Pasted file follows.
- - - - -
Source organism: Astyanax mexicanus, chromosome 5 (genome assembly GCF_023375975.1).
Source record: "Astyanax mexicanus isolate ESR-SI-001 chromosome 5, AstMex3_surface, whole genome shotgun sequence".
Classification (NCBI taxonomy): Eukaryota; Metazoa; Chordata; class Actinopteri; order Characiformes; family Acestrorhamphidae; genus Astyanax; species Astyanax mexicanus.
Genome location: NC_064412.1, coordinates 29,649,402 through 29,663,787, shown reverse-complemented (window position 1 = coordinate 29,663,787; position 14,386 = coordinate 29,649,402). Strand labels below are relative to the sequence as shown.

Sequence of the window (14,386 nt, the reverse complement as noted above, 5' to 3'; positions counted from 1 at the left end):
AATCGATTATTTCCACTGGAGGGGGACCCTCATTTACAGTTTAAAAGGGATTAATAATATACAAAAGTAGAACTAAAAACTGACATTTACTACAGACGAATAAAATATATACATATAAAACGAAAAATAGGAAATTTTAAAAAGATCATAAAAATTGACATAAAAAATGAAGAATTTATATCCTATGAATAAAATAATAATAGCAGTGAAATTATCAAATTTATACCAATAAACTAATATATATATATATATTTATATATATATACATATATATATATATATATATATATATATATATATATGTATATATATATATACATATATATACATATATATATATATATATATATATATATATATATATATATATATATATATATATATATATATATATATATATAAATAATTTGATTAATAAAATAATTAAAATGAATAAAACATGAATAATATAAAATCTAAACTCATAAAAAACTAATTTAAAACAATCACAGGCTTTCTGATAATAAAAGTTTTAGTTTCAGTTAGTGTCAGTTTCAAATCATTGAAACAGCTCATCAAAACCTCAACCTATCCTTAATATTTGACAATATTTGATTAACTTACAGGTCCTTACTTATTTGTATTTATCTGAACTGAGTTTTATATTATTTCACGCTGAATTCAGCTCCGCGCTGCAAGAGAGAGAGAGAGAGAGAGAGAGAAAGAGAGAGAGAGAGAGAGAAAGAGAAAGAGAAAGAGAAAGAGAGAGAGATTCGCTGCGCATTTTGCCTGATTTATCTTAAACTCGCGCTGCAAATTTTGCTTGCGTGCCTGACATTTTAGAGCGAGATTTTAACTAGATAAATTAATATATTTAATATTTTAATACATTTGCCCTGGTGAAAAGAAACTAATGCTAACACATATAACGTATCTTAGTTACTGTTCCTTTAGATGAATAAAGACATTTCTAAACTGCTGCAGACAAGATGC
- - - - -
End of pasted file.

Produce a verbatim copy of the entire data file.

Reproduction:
Source organism: Astyanax mexicanus, chromosome 5 (genome assembly GCF_023375975.1).
Source record: "Astyanax mexicanus isolate ESR-SI-001 chromosome 5, AstMex3_surface, whole genome shotgun sequence".
Classification (NCBI taxonomy): Eukaryota; Metazoa; Chordata; class Actinopteri; order Characiformes; family Acestrorhamphidae; genus Astyanax; species Astyanax mexicanus.
Genome location: NC_064412.1, coordinates 29,649,402 through 29,663,787, shown reverse-complemented (window position 1 = coordinate 29,663,787; position 14,386 = coordinate 29,649,402). Strand labels below are relative to the sequence as shown.

Sequence of the window (14,386 nt, the reverse complement as noted above, 5' to 3'; positions counted from 1 at the left end):
AATCGATTATTTCCACTGGAGGGGGACCCTCATTTACAGTTTAAAAGGGATTAATAATATACAAAAGTAGAACTAAAAACTGACATTTACTACAGACGAATAAAATATATACATATAAAACGAAAAATAGGAAATTTTAAAAAGATCATAAAAATTGACATAAAAAATGAAGAATTTATATCCTATGAATAAAATAATAATAGCAGTGAAATTATCAAATTTATACCAATAAACTAATATATATATATATATTTATATATATATACATATATATATATATATATATATATATATATATATATGTATATATATATATACATATATATACATATATATATATATATATATATATATATATATATATATATATATATATATATATATATATATATATATATATAAATAATTTGATTAATAAAATAATTAAAATGAATAAAACATGAATAATATAAAATCTAAACTCATAAAAAACTAATTTAAAACAATCACAGGCTTTCTGATAATAAAAGTTTTAGTTTCAGTTAGTGTCAGTTTCAAATCATTGAAACAGCTCATCAAAACCTCAACCTATCCTTAATATTTGACAATATTTGATTAACTTACAGGTCCTTACTTATTTGTATTTATCTGAACTGAGTTTTATATTATTTCACGCTGAATTCAGCTCCGCGCTGCAAGAGAGAGAGAGAGAGAGAGAGAGAAAGAGAGAGAGAGAGAGAGAAAGAGAAAGAGAAAGAGAAAGAGAGAGAGATTCGCTGCGCATTTTGCCTGATTTATCTTAAACTCGCGCTGCAAATTTTGCTTGCGTGCCTGACATTTTAGAGCGAGATTTTAACTAGATAAATTAATATATTTAATATTTTAATACATTTGCCCTGGTGAAAAGAAACTAATGCTAACACATATAACGTATCTTAGTTACTGTTCCTTTAGATGAATAAAGACATTTCTAAACTGCTGCAGACAAGATGC